If you love tea with honey, this is for you!
Below is an article that I have been referred to by a Chinese tea connoisseur and I have translated it from Chinese (Chinese website link is at the end of this article). He instructed that the tea leaves and honey had to be combined and stored for two months (though the article mentions a much longer period) and claimed that the recipe was very beneficial to health. Nothing more was revealed to me because it was meant to be "a secret recipe", but the web link was enough to pique my curiosity and inspire me to try the concoction myself. The two images you see in this page are what the honey tea leaves look like after storing for five weeks. As the article does not provide any information on the proportions of the tea and honey to be used, I just scooped enough raw honey to bind the tea leaves together.
Most Chinese teas are usually brewed and taken without any sweetener. Surprisingly, this one is fused with honey. Well, if you are also eager to learn more about this tea, try it!
Tie Guan Yin (which literally means "Iron Goddess of Mercy Tea" in Chinese), is one of the top ten most reputable Chinese Teas. Its hometown is Anxi County in Quanzhou City, Fujian Province. All Tie Guan Yin tea leaves are produced there. The pleasantly sweet aroma of the world's renown Tie Guan Yin Oolong from Anxi, is much loved by Tea connoisseurs. Despite the decline in the sales of Tie Guan Yin in recent years, this tea continues to top the sales chart for the six major teas in China, commanding a market share of 17.28% (Source : Fujian Daily).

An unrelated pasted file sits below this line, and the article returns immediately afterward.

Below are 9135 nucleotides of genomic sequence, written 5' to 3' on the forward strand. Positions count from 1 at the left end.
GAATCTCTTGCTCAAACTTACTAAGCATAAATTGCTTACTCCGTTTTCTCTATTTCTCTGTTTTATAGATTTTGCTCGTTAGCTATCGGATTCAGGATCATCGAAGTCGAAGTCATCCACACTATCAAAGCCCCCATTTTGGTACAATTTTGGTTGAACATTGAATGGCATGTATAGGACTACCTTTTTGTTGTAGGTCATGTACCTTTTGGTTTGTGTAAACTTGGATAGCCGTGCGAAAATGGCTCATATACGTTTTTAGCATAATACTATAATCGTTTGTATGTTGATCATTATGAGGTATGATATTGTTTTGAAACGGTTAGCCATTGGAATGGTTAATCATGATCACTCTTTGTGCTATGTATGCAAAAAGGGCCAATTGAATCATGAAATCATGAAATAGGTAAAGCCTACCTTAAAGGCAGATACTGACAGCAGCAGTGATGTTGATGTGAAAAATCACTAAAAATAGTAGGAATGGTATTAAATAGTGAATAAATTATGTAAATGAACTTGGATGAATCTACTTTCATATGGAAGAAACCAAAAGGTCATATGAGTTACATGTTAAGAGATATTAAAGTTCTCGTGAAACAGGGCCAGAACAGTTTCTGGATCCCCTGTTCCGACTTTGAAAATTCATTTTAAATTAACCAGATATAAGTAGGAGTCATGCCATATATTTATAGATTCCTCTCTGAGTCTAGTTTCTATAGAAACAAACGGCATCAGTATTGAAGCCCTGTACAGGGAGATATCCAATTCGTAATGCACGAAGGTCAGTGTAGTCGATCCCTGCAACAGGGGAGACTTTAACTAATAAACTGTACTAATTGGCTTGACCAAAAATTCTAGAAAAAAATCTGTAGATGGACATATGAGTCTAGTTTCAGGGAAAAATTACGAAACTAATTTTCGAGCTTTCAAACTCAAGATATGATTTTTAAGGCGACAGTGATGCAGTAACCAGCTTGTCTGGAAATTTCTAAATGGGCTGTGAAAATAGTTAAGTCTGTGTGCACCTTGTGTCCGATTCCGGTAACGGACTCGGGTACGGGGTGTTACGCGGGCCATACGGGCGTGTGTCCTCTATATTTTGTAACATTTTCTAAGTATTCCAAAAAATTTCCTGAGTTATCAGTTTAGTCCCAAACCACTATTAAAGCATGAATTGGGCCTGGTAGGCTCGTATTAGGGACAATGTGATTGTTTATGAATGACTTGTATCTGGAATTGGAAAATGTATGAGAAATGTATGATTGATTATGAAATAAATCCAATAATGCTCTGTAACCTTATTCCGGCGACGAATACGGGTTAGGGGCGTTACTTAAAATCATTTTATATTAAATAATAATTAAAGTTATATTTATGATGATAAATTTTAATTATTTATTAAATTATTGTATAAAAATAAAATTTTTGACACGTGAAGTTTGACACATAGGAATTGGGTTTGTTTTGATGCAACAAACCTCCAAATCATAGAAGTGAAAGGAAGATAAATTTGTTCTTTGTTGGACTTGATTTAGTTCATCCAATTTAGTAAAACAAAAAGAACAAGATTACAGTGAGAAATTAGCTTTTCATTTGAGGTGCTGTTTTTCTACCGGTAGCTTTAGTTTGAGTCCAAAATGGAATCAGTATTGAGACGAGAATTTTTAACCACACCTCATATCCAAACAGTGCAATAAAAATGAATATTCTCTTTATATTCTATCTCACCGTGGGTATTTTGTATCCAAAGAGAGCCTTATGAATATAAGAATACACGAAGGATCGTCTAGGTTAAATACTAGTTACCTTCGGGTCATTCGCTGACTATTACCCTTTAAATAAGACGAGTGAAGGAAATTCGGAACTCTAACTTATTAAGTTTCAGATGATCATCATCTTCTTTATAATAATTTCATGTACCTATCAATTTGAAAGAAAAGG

Enthusiasts of Tie Guan Yin are familiar with the three different varieties - Jade green Tie Guan Yin (lightly baked), lightly baked Tie Guan Yin and Original Tie Guan Yin (thoroughly baked), all produced by different manufacturing processes. They are distinctly differentiated by color and taste and can be easily found in tea specialty shops. In Anxi, there is another tea that has a long history -- "Iron Goddess of Mercy Honey Tea". This type of tea is relatively unknown. Even in Anxi, not every local farmer is aware of this tea. It is better known amongst the older farmers.
This artisan tea-making method has existed for more than a century. In the old generation, poor old farmers would combine aged Tie Guan Yin Tea leaves with matured winter honey harvested from the high mountains to make the Tie Guan Yin Honey Tea. This honey tea requires a long period of storage in well-sealed jars. The old farmers would normally distribute the honey fused tea leaves into small well-sealed jars and keep them for a long period of time. Honey possesses anti-bacteria properties that allow the tea to be stored for a long time without spoilage.
In recent years, some tea enterprises launched the so-called Tie Guan Yin Honey Tea. Tie Guan Yin tea leaves, honey and pearl powder were combined to make the honey tea. Pearl powder was not one of the raw materials in the original ancient recipe. It was added to the modern day recipe. It was rare to find this honey tea locally because most of it was exported. Due to the high cost of producing authentic honey tea, the number of manufacturers has fallen in the last few years. Furthermore, it is not always so easy to produce the tea because of its rather strict manufacturing requirements. The authentic honey tea recipe calls for matured honey from the high mountains and at least seven year-old, top grade charcoal baked Tie Guan Yin from Anxi. The raw materials are then combined in a specific ratio before storing them in tightly sealed jars.
Source Website: CHA.CC
Author: The Pacific Ocean Rain
Translated by: Ruth Tan, Benefits of Honey